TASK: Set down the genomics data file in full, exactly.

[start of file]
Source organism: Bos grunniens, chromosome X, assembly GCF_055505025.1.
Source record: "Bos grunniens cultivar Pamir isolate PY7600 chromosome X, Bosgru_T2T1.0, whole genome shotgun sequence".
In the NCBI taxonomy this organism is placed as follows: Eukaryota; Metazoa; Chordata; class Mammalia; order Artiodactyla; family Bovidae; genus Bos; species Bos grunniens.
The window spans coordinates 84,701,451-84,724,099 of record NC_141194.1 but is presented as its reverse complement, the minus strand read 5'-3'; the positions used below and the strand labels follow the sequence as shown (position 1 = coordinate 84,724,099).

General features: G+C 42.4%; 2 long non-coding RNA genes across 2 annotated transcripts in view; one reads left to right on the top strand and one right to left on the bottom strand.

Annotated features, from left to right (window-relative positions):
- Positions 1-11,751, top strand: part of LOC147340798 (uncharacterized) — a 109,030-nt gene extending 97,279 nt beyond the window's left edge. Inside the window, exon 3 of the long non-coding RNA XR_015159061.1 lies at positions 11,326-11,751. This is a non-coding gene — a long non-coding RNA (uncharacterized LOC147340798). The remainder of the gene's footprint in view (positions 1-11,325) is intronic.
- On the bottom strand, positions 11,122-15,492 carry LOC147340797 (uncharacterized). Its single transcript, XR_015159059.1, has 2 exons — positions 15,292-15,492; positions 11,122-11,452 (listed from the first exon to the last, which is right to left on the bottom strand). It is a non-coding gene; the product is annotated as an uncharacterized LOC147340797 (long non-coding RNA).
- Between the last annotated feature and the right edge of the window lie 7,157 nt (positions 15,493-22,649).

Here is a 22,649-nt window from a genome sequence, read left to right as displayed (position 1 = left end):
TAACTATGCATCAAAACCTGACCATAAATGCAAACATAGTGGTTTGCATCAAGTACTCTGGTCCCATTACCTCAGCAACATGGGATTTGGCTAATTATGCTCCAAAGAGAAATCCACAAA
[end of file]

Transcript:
Source organism: Bos grunniens, chromosome X, assembly GCF_055505025.1.
Source record: "Bos grunniens cultivar Pamir isolate PY7600 chromosome X, Bosgru_T2T1.0, whole genome shotgun sequence".
In the NCBI taxonomy this organism is placed as follows: Eukaryota; Metazoa; Chordata; class Mammalia; order Artiodactyla; family Bovidae; genus Bos; species Bos grunniens.
The window spans coordinates 84,701,451-84,724,099 of record NC_141194.1 but is presented as its reverse complement, the minus strand read 5'-3'; the positions used below and the strand labels follow the sequence as shown (position 1 = coordinate 84,724,099).

General features: G+C 42.4%; 2 long non-coding RNA genes across 2 annotated transcripts in view; one reads left to right on the top strand and one right to left on the bottom strand.

Annotated features, from left to right (window-relative positions):
- Positions 1-11,751, top strand: part of LOC147340798 (uncharacterized) — a 109,030-nt gene extending 97,279 nt beyond the window's left edge. Inside the window, exon 3 of the long non-coding RNA XR_015159061.1 lies at positions 11,326-11,751. This is a non-coding gene — a long non-coding RNA (uncharacterized LOC147340798). The remainder of the gene's footprint in view (positions 1-11,325) is intronic.
- On the bottom strand, positions 11,122-15,492 carry LOC147340797 (uncharacterized). Its single transcript, XR_015159059.1, has 2 exons — positions 15,292-15,492; positions 11,122-11,452 (listed from the first exon to the last, which is right to left on the bottom strand). It is a non-coding gene; the product is annotated as an uncharacterized LOC147340797 (long non-coding RNA).
- Between the last annotated feature and the right edge of the window lie 7,157 nt (positions 15,493-22,649).

Here is a 22,649-nt window from a genome sequence, read left to right as displayed (position 1 = left end):
TAACTATGCATCAAAACCTGACCATAAATGCAAACATAGTGGTTTGCATCAAGTACTCTGGTCCCATTACCTCAGCAACATGGGATTTGGCTAATTATGCTCCAAAGAGAAATCCACAAA